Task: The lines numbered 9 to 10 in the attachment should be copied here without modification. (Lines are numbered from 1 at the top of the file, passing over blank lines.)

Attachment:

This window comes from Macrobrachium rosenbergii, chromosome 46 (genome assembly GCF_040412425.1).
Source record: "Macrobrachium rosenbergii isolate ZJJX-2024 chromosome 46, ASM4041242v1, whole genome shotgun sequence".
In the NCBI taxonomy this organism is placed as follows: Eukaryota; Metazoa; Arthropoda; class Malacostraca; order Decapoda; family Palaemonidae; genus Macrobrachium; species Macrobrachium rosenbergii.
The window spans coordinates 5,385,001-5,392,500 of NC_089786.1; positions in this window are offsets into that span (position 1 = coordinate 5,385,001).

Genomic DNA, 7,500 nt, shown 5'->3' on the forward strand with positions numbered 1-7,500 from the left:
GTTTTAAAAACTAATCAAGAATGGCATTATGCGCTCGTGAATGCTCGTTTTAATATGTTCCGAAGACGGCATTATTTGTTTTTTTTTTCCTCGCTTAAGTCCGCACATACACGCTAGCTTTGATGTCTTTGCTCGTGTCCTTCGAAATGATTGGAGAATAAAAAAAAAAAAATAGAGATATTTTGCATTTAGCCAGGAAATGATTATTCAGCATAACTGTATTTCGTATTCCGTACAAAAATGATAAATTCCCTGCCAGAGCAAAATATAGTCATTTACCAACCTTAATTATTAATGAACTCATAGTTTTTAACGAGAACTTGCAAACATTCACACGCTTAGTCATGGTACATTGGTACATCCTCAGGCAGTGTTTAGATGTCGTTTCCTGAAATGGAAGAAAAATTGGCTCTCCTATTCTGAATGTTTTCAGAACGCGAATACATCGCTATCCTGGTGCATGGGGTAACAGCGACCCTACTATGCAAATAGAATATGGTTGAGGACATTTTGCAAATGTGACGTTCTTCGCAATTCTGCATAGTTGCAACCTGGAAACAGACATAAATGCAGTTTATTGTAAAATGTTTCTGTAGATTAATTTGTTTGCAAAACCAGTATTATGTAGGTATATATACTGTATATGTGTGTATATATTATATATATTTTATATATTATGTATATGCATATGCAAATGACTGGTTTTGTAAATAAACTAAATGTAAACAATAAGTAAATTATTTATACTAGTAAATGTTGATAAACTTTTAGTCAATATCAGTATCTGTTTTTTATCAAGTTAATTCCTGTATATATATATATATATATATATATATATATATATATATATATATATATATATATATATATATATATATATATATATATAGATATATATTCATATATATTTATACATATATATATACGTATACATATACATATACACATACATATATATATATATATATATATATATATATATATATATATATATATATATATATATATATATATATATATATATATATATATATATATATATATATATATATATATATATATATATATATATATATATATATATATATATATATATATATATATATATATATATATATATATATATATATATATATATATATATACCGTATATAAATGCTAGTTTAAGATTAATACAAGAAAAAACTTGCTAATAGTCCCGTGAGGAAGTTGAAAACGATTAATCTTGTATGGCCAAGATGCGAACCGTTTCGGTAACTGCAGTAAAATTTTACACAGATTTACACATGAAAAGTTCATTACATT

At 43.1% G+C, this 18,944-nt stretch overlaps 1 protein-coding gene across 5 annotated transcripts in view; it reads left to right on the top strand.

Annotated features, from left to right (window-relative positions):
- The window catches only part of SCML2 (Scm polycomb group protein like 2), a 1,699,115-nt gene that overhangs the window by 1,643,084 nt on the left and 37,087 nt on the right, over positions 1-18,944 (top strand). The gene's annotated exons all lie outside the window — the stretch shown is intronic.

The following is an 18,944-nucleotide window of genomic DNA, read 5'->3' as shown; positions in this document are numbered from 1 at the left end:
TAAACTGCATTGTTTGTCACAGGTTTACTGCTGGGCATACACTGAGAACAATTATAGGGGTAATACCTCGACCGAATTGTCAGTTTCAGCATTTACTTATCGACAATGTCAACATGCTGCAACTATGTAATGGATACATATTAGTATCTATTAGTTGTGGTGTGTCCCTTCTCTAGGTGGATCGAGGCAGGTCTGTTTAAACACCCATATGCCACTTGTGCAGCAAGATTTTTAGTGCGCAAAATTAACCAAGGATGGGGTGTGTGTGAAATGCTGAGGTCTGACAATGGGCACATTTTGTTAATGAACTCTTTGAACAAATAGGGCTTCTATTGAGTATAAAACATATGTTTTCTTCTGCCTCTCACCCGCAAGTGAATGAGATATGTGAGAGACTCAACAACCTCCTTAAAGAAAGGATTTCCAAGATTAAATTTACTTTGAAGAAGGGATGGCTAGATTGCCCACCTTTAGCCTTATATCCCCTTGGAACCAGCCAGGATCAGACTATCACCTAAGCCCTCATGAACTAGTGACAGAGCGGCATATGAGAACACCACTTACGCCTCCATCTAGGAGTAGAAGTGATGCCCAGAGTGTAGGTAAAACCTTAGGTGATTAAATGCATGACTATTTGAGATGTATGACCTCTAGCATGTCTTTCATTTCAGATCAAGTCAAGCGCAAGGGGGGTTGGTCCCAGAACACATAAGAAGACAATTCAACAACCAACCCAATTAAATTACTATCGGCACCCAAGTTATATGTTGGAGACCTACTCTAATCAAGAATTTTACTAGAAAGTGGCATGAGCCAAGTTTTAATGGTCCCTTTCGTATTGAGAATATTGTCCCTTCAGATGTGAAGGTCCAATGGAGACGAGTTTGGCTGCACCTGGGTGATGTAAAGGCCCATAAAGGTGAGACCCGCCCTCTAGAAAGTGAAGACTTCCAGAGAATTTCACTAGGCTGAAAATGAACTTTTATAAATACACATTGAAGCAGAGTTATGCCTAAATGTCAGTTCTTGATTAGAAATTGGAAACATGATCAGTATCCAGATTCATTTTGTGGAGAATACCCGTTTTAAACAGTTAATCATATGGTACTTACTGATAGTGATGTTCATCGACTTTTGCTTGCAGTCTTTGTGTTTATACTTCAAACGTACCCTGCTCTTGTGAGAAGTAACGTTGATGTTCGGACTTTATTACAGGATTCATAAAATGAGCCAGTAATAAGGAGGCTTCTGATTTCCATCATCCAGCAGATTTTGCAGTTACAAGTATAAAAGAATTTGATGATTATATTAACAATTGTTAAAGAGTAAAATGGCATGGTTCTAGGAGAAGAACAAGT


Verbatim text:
- The window catches only part of SCML2 (Scm polycomb group protein like 2), a 1,699,115-nt gene that overhangs the window by 1,643,084 nt on the left and 37,087 nt on the right, over positions 1-18,944 (top strand). The gene's annotated exons all lie outside the window — the stretch shown is intronic.

The following is an 18,944-nucleotide window of genomic DNA, read 5'->3' as shown; positions in this document are numbered from 1 at the left end: